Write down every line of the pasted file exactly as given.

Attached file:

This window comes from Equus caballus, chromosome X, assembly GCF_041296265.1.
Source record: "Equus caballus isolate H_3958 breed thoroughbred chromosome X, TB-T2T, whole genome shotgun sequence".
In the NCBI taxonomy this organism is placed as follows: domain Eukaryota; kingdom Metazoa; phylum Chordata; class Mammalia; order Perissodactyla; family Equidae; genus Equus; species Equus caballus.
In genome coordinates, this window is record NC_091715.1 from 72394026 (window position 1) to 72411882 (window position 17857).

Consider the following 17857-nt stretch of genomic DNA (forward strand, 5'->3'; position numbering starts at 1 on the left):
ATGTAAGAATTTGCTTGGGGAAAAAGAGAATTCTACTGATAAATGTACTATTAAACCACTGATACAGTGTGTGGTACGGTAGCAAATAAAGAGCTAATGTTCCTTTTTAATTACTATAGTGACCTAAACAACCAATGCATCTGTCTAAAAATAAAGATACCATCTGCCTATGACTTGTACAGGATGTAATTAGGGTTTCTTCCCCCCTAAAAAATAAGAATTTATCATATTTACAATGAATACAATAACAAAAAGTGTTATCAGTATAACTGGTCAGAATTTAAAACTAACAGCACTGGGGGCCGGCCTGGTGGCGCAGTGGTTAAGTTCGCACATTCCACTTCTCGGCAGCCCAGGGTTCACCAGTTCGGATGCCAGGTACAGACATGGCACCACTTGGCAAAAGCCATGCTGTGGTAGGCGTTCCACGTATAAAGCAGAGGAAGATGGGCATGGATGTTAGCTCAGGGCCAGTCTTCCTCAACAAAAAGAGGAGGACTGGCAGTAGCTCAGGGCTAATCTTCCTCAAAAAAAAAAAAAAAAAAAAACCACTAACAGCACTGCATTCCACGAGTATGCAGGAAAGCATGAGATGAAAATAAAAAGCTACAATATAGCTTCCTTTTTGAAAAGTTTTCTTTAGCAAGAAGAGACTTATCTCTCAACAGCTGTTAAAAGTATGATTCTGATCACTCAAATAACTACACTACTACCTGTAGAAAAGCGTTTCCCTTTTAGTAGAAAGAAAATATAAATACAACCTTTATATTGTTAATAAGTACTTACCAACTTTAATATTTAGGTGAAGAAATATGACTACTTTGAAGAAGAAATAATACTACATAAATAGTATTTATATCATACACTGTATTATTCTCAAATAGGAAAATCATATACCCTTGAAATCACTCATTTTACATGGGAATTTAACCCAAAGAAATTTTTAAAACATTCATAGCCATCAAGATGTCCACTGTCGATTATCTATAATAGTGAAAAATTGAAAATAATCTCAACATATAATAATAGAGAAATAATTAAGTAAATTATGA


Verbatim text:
This window comes from Equus caballus, chromosome X, assembly GCF_041296265.1.
Source record: "Equus caballus isolate H_3958 breed thoroughbred chromosome X, TB-T2T, whole genome shotgun sequence".
In the NCBI taxonomy this organism is placed as follows: domain Eukaryota; kingdom Metazoa; phylum Chordata; class Mammalia; order Perissodactyla; family Equidae; genus Equus; species Equus caballus.
In genome coordinates, this window is record NC_091715.1 from 72394026 (window position 1) to 72411882 (window position 17857).

Consider the following 17857-nt stretch of genomic DNA (forward strand, 5'->3'; position numbering starts at 1 on the left):
ATGTAAGAATTTGCTTGGGGAAAAAGAGAATTCTACTGATAAATGTACTATTAAACCACTGATACAGTGTGTGGTACGGTAGCAAATAAAGAGCTAATGTTCCTTTTTAATTACTATAGTGACCTAAACAACCAATGCATCTGTCTAAAAATAAAGATACCATCTGCCTATGACTTGTACAGGATGTAATTAGGGTTTCTTCCCCCCTAAAAAATAAGAATTTATCATATTTACAATGAATACAATAACAAAAAGTGTTATCAGTATAACTGGTCAGAATTTAAAACTAACAGCACTGGGGGCCGGCCTGGTGGCGCAGTGGTTAAGTTCGCACATTCCACTTCTCGGCAGCCCAGGGTTCACCAGTTCGGATGCCAGGTACAGACATGGCACCACTTGGCAAAAGCCATGCTGTGGTAGGCGTTCCACGTATAAAGCAGAGGAAGATGGGCATGGATGTTAGCTCAGGGCCAGTCTTCCTCAACAAAAAGAGGAGGACTGGCAGTAGCTCAGGGCTAATCTTCCTCAAAAAAAAAAAAAAAAAAAAACCACTAACAGCACTGCATTCCACGAGTATGCAGGAAAGCATGAGATGAAAATAAAAAGCTACAATATAGCTTCCTTTTTGAAAAGTTTTCTTTAGCAAGAAGAGACTTATCTCTCAACAGCTGTTAAAAGTATGATTCTGATCACTCAAATAACTACACTACTACCTGTAGAAAAGCGTTTCCCTTTTAGTAGAAAGAAAATATAAATACAACCTTTATATTGTTAATAAGTACTTACCAACTTTAATATTTAGGTGAAGAAATATGACTACTTTGAAGAAGAAATAATACTACATAAATAGTATTTATATCATACACTGTATTATTCTCAAATAGGAAAATCATATACCCTTGAAATCACTCATTTTACATGGGAATTTAACCCAAAGAAATTTTTAAAACATTCATAGCCATCAAGATGTCCACTGTCGATTATCTATAATAGTGAAAAATTGAAAATAATCTCAACATATAATAATAGAGAAATAATTAAGTAAATTATGA